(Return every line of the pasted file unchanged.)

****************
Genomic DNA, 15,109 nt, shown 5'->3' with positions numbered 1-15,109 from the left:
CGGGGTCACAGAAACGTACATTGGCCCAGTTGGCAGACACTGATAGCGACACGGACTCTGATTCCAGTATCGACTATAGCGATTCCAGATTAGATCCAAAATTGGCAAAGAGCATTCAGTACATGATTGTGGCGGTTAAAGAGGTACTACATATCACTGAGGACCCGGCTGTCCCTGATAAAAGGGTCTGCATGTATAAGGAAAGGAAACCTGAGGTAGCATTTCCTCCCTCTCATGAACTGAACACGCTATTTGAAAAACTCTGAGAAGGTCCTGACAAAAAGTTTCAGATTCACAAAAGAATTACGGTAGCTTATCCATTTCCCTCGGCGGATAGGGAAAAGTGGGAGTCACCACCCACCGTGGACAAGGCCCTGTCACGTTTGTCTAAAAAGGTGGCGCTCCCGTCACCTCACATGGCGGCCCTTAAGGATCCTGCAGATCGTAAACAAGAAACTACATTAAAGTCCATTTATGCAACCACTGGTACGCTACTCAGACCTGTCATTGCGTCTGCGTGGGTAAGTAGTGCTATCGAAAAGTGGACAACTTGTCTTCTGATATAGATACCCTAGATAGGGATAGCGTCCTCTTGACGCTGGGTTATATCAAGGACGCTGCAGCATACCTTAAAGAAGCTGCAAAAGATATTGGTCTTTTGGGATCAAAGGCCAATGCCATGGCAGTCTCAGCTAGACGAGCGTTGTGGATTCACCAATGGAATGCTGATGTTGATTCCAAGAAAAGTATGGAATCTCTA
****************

Genomic DNA, 15,109 nt, shown 5'->3' with positions numbered 1-15,109 from the left:
CGGGGTCACAGAAACGTACATTGGCCCAGTTGGCAGACACTGATAGCGACACGGACTCTGATTCCAGTATCGACTATAGCGATTCCAGATTAGATCCAAAATTGGCAAAGAGCATTCAGTACATGATTGTGGCGGTTAAAGAGGTACTACATATCACTGAGGACCCGGCTGTCCCTGATAAAAGGGTCTGCATGTATAAGGAAAGGAAACCTGAGGTAGCATTTCCTCCCTCTCATGAACTGAACACGCTATTTGAAAAACTCTGAGAAGGTCCTGACAAAAAGTTTCAGATTCACAAAAGAATTACGGTAGCTTATCCATTTCCCTCGGCGGATAGGGAAAAGTGGGAGTCACCACCCACCGTGGACAAGGCCCTGTCACGTTTGTCTAAAAAGGTGGCGCTCCCGTCACCTCACATGGCGGCCCTTAAGGATCCTGCAGATCGTAAACAAGAAACTACATTAAAGTCCATTTATGCAACCACTGGTACGCTACTCAGACCTGTCATTGCGTCTGCGTGGGTAAGTAGTGCTATCGAAAAGTGGACAACTTGTCTTCTGATATAGATACCCTAGATAGGGATAGCGTCCTCTTGACGCTGGGTTATATCAAGGACGCTGCAGCATACCTTAAAGAAGCTGCAAAAGATATTGGTCTTTTGGGATCAAAGGCCAATGCCATGGCAGTCTCAGCTAGACGAGCGTTGTGGATTCACCAATGGAATGCTGATGTTGATTCCAAGAAAAGTATGGAATCTCTA